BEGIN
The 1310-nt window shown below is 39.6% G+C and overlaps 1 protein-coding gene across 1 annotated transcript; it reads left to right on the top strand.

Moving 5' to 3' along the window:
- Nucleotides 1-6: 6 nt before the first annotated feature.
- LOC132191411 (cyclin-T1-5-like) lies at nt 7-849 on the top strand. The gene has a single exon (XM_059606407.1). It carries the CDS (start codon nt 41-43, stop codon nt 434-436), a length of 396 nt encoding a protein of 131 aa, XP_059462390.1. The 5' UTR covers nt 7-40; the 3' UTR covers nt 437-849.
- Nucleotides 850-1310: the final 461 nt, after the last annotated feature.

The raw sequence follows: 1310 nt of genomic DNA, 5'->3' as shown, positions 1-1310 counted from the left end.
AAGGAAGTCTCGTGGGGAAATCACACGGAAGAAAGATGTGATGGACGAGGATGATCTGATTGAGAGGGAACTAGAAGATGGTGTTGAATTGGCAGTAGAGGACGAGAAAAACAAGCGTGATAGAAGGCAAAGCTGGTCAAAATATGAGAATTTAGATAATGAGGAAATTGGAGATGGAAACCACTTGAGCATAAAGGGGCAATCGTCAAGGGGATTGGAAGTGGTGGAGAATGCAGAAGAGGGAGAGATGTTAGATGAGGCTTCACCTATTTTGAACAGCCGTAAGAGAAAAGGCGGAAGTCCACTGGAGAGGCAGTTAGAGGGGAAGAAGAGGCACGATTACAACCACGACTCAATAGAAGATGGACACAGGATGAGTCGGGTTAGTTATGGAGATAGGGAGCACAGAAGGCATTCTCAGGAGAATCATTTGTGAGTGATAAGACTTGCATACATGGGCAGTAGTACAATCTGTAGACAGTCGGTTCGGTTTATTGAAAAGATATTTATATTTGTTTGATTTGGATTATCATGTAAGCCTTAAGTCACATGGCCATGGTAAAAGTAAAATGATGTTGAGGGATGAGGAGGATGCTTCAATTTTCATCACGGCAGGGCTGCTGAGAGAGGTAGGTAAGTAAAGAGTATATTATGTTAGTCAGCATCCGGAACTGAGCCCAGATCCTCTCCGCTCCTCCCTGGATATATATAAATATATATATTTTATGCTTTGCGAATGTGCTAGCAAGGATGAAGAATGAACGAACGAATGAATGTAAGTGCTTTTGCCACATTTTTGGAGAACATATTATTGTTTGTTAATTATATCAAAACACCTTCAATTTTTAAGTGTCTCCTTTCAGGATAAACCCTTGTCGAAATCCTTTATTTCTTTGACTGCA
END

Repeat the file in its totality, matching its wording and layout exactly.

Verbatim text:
The 1310-nt window shown below is 39.6% G+C and overlaps 1 protein-coding gene across 1 annotated transcript; it reads left to right on the top strand.

Moving 5' to 3' along the window:
- Nucleotides 1-6: 6 nt before the first annotated feature.
- LOC132191411 (cyclin-T1-5-like) lies at nt 7-849 on the top strand. The gene has a single exon (XM_059606407.1). It carries the CDS (start codon nt 41-43, stop codon nt 434-436), a length of 396 nt encoding a protein of 131 aa, XP_059462390.1. The 5' UTR covers nt 7-40; the 3' UTR covers nt 437-849.
- Nucleotides 850-1310: the final 461 nt, after the last annotated feature.

The raw sequence follows: 1310 nt of genomic DNA, 5'->3' as shown, positions 1-1310 counted from the left end.
AAGGAAGTCTCGTGGGGAAATCACACGGAAGAAAGATGTGATGGACGAGGATGATCTGATTGAGAGGGAACTAGAAGATGGTGTTGAATTGGCAGTAGAGGACGAGAAAAACAAGCGTGATAGAAGGCAAAGCTGGTCAAAATATGAGAATTTAGATAATGAGGAAATTGGAGATGGAAACCACTTGAGCATAAAGGGGCAATCGTCAAGGGGATTGGAAGTGGTGGAGAATGCAGAAGAGGGAGAGATGTTAGATGAGGCTTCACCTATTTTGAACAGCCGTAAGAGAAAAGGCGGAAGTCCACTGGAGAGGCAGTTAGAGGGGAAGAAGAGGCACGATTACAACCACGACTCAATAGAAGATGGACACAGGATGAGTCGGGTTAGTTATGGAGATAGGGAGCACAGAAGGCATTCTCAGGAGAATCATTTGTGAGTGATAAGACTTGCATACATGGGCAGTAGTACAATCTGTAGACAGTCGGTTCGGTTTATTGAAAAGATATTTATATTTGTTTGATTTGGATTATCATGTAAGCCTTAAGTCACATGGCCATGGTAAAAGTAAAATGATGTTGAGGGATGAGGAGGATGCTTCAATTTTCATCACGGCAGGGCTGCTGAGAGAGGTAGGTAAGTAAAGAGTATATTATGTTAGTCAGCATCCGGAACTGAGCCCAGATCCTCTCCGCTCCTCCCTGGATATATATAAATATATATATTTTATGCTTTGCGAATGTGCTAGCAAGGATGAAGAATGAACGAACGAATGAATGTAAGTGCTTTTGCCACATTTTTGGAGAACATATTATTGTTTGTTAATTATATCAAAACACCTTCAATTTTTAAGTGTCTCCTTTCAGGATAAACCCTTGTCGAAATCCTTTATTTCTTTGACTGCA